When societies shift, so do the definitions and descriptions of leadership. The shift from agrarian societies to industrialized nations in the 19th century brought forth leaders that were valued for their rationale, logic, sensibility. They were venerated for their decisiveness, their ability to keep their emotions in check, for having a vision and executing on it. They were problem-solvers and people-movers. Spiritual matters were seen as irrelevant, unnecessary and/or in competition with reason. Spiritual matters were conveniently compartmentalized as religious beliefs and were sharply and distinctly different from leading - especially in business. These leaders did pay homage to luck, timing, providence, gut instincts - but only as unexplainable factors in their endeavor to build.
These leaders of convention still permeate our business, social and political cultures. They are obsessed with data, productivity, ROI, scaling. They carry with them the same zealous “manifest destiny” as their forebearers - but are using it to build cap value and market share instead of railroads and ships. They are the new institutions whose names and businesses occupy almost every corner of our lives.
A new kind of leader is emerging. Or it may be more accurate to say, a new kind of leader is returning. These humans are practitioners of what I am referring to as mystical leadership.
Mystical leadership is a philosophy that holds logic and faith as equally essential traits of a leader. It recognizes humility, compassion, moderation, intuition and wisdom as necessary leadership qualities. Mystical leadership embraces all the dichotomies and paradoxes of being a human - the divide between ego and soul. It acknowledges and accepts the natural volatility and uncertainty of life and leaves room for mystery and possibility.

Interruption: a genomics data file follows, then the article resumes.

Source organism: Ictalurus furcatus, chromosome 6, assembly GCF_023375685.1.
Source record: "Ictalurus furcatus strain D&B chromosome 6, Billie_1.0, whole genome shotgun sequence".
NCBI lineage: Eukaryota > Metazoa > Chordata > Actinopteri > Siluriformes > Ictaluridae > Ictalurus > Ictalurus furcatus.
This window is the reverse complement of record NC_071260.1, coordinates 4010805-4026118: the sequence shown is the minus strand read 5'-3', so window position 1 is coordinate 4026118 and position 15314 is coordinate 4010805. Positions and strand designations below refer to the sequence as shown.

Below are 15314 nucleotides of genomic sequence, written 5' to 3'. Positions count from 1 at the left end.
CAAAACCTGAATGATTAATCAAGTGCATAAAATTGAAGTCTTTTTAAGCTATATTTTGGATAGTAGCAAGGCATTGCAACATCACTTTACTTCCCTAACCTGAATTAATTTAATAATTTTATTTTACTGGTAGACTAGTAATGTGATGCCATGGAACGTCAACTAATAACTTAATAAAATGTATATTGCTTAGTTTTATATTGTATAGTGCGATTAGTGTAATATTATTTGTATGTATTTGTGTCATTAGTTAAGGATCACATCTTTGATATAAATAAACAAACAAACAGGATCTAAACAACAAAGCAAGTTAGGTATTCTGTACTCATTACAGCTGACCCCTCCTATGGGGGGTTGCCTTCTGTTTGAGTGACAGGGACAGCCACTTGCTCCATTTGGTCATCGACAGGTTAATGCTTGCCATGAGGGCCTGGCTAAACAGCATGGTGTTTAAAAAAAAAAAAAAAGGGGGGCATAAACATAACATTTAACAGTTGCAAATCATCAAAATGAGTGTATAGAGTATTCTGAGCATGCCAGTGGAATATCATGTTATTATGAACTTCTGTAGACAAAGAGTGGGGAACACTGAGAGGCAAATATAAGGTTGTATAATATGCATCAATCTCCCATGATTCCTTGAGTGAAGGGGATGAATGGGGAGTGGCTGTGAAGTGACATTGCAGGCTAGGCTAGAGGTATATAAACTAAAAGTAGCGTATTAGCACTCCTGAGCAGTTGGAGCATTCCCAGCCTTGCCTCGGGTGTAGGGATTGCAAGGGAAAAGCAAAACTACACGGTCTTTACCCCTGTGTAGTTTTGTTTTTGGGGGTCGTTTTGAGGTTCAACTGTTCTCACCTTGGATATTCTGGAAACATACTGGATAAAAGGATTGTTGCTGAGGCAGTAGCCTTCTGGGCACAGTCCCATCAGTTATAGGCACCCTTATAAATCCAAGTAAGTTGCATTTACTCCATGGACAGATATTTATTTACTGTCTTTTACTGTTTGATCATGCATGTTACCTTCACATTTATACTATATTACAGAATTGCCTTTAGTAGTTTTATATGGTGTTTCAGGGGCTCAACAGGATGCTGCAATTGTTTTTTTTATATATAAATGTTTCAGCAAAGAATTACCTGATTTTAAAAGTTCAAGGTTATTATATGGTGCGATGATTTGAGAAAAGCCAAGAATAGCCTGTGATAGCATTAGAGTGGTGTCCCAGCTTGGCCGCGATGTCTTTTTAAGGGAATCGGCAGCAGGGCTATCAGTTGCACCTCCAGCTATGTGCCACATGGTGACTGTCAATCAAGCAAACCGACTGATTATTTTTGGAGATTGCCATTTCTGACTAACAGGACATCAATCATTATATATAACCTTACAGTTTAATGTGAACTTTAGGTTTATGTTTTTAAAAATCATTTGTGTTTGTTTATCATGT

Mystical leaders are identified by the following twelve traits:
Belief in the inherent goodness, value and worthiness of humans.
Wherever possible, their mission and their business/career are in union and harmony with each other.
Embrace that the unknown is as equally a part of reality as what is known.
They are mirrors, not projectors. They don’t fix or give advice. They practice inquiry and prize having the right question over the right answer.
Design strategies and plans that leave room for mystery and flexibility.
Respect and admiration for both knowledge and wisdom; understand and respect the difference between instinct and intuition.
Take ownership of their circumstances and conditions and adjust their plans, mindset and behaviors accordingly.
Believe in alchemy - the impossible joining together of various materials to make something that never existed before.
Constantly access imagination, child-like wonder and paying attention to create and innovate.
Trust the arc of evolution always bends towards better. As such, they allow room for pain, timing, failure, iteration and even death.
Believe souls matter more than roles in every situation, condition or decision.
Understand learning is a super-power - as is teaching. So they are perpetually both a humble student and a compassionate mentor.
Mystical leaders are blended not binary. As both pragmatists and prophets, they represent the mystical and the material. As such, they are each contributing to the evolution of consciousness. In their own ways, they are dismantling the obsolete and are creating new (or reminding us of ancient) systems, structures and models that are in alignment with higher consciousness. They reject both corporatism and socialism and instead present a third way of re-imagined capitalism that is focused on well-being, interconnectedness and creativity.
Mystical leaders come from no specific hierarchy, ideology, theology or philosophy. They have no specific educational background; no specific behavior profile. They come from no tradition other than they have awakened within themselves the wisdom of the ancients. They are not messiahs or gurus. They bleed, make mistakes, experience anxiety, make poor decisions. Neither are they robots - they feel, they cry, they laugh, they crave, they yearn. But they are disciplined. Their days leave room for mystery and unexpectedness, but they also hold space for contemplativeness, mindfulness, movement, creativity. They manage energy more than time. They hold firm boundaries based on self-compassion and compassion for others.
If you feel a calling to use your gifts and skills to contribute to humanity, you are a mystical leader. If you yearn to create, you are a mystical leader. If you have a voice in your soul that must be expressed, you are a mystical leader. If you believe in the potentiality of yourself and others, you are a mystical leader.
If you’ve felt any or all of these, you are being called to do something great and important. Please let me know how I can support you.